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et si les œuvres changeaient d'auteur?

13 march 2019

What if works changed authors? wonders Pierre Bayard in his 2010 book. He starts with a few well-established thought experiments along these lines. What if a woman, not "Homer," wrote the Odyssey? Samuel Butler thought that must have been the case. What if the Earl of Oxford wrote Hamlet? The unfortunately-named John Thomas Looney thought so, and no less an authority than Sigmund Freud backed him up. What if Corneille, not Molière, wrote Dom Juan? That theory too has had its literary-sleuthy adherents.

Authors, too, have subscribed to the idea that they could get a better reaction from readers if they ascribed their works to somebody else. Romain Gary created an alter ego named Émile Ajar, and won a second Prix Goncourt under his second name. Boris Vian went further and created an American hard-boiled writer named Vernon Sullivan, only to have his plot foiled when (as Sullivan's supposed translator) he had trouble producing the English originals of the novels. Note that these cases are not just adoptions of pen names, though pen names are a related phenomenon: they are cases where an author produces an elaborated alternative identity, with all the paraphernalia that contribute to the authorial image so important to us when we read a book and try to place it in terms of context and quality.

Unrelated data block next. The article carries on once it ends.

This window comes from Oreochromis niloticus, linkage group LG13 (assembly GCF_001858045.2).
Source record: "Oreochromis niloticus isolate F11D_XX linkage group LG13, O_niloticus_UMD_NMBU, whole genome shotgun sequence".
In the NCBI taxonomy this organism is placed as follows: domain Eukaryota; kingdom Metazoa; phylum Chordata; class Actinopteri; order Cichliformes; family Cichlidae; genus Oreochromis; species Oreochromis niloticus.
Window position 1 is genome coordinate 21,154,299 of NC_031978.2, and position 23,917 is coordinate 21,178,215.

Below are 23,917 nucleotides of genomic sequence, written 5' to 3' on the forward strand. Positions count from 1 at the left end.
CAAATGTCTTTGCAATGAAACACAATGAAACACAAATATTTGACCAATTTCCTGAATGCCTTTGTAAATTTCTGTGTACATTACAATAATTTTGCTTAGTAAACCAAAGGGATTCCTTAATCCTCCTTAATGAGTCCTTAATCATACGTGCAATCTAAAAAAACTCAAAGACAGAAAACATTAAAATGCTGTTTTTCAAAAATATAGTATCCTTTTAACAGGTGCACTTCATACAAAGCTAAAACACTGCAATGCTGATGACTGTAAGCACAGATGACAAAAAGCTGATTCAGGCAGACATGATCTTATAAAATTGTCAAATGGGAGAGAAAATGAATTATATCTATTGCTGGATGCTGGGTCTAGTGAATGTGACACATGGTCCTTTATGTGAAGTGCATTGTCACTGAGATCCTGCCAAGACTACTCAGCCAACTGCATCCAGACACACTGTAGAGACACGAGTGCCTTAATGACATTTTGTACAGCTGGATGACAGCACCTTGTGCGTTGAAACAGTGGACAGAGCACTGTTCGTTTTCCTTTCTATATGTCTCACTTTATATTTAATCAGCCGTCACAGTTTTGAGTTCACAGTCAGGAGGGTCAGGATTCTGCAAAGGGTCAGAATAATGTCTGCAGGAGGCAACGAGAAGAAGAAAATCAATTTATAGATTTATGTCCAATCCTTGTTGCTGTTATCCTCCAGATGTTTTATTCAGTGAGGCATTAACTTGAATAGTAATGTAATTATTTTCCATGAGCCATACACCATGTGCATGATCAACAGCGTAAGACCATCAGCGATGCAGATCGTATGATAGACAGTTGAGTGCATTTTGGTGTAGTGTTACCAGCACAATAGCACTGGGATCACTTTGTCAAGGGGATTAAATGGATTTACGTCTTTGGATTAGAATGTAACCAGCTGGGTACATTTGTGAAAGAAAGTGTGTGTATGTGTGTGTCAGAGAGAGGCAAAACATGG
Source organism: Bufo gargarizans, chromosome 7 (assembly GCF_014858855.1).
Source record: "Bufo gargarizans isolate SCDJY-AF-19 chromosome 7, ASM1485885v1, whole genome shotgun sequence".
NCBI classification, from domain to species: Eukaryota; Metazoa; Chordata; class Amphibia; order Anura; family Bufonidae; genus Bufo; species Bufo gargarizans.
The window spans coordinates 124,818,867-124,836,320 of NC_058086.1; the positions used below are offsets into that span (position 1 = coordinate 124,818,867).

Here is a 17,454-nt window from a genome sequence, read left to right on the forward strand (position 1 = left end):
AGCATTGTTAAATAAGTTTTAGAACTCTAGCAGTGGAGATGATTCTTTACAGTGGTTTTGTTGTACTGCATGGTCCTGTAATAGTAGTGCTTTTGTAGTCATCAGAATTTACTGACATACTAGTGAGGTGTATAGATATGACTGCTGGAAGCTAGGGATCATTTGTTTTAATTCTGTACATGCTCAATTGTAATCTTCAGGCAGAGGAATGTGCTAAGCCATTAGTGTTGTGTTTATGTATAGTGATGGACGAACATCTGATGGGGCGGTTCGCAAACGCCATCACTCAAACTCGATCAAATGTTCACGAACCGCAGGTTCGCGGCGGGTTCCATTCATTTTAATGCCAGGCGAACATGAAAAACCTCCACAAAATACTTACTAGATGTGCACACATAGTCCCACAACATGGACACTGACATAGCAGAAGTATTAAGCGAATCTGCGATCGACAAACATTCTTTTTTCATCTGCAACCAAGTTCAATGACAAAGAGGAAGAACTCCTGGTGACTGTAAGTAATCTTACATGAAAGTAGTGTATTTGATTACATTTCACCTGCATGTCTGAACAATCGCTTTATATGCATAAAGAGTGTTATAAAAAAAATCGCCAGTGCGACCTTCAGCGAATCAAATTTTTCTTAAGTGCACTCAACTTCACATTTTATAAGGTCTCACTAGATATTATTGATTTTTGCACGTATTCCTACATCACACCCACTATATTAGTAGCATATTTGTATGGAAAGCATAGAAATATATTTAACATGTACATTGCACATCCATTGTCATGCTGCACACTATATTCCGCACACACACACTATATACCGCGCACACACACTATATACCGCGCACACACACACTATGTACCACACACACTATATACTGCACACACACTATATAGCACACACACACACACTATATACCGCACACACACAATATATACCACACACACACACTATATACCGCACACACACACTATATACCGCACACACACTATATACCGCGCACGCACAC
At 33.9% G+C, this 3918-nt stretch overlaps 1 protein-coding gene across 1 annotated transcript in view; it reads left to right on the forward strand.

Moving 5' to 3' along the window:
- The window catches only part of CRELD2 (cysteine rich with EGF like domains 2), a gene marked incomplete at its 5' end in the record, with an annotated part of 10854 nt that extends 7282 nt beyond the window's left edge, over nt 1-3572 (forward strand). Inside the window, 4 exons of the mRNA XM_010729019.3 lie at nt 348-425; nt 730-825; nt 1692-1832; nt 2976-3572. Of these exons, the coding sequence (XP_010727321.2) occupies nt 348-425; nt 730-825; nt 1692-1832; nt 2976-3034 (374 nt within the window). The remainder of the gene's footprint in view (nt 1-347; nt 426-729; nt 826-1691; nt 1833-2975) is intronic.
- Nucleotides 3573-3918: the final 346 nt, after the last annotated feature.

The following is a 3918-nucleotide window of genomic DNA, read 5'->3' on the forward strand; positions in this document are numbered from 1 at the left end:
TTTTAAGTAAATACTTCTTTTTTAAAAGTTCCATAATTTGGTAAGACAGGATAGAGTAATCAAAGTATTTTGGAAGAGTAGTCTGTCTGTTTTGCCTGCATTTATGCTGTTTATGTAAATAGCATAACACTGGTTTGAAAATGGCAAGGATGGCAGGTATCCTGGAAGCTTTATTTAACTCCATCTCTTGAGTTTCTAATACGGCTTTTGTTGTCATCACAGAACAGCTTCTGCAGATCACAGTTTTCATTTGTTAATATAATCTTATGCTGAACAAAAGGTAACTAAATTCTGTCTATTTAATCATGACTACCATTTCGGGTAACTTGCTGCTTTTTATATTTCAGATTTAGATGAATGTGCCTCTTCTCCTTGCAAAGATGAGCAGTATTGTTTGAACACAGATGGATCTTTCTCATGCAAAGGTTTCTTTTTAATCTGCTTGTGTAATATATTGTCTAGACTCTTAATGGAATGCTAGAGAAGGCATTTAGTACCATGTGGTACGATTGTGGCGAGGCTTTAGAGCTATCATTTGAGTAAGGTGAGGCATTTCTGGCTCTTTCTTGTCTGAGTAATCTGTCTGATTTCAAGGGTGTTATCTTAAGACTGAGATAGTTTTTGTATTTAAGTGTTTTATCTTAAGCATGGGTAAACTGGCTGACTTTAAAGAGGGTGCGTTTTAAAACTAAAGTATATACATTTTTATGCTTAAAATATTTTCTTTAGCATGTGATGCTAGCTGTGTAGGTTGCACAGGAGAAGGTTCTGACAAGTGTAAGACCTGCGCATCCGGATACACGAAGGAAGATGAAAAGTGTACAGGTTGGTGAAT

And if reattribution is a good idea for critics and authors – if, even when erroneous, it produces fresh insights into texts – why not just start doing it wholesale? What if some 20th-century surrealist actually wrote Alice in Wonderland? Then, of course, you open the door for a number of fascinating books: The Stranger by Kafka, Gone with the Wind by Tolstoy, Seven Pillars of Wisdom by D.H. Lawrence, and his near-namesake T.E. Lawrence's Lady Chatterley's Lover. And once we're down that road, why not Hitchcock's film The Battleship Potemkin, or Robert Schumann's venture into painting with The Scream?

Bayard has a certain point, as always, but I think too many of these thought experiments reduce simply to showing banal and thus non-Bayardian cases of influence, as that of Lewis Carroll on surrealism, or Eisenstein on Hitchcock. The specific readings of these texts as reattributed too often run out of points after some initial archly hilarious paragraphs. I guess you could say that it's not the book I would have written. But perhaps I did …

Bayard, Pierre. Et si les œuvres changeaient d'auteur? Paris: Minuit, 2010.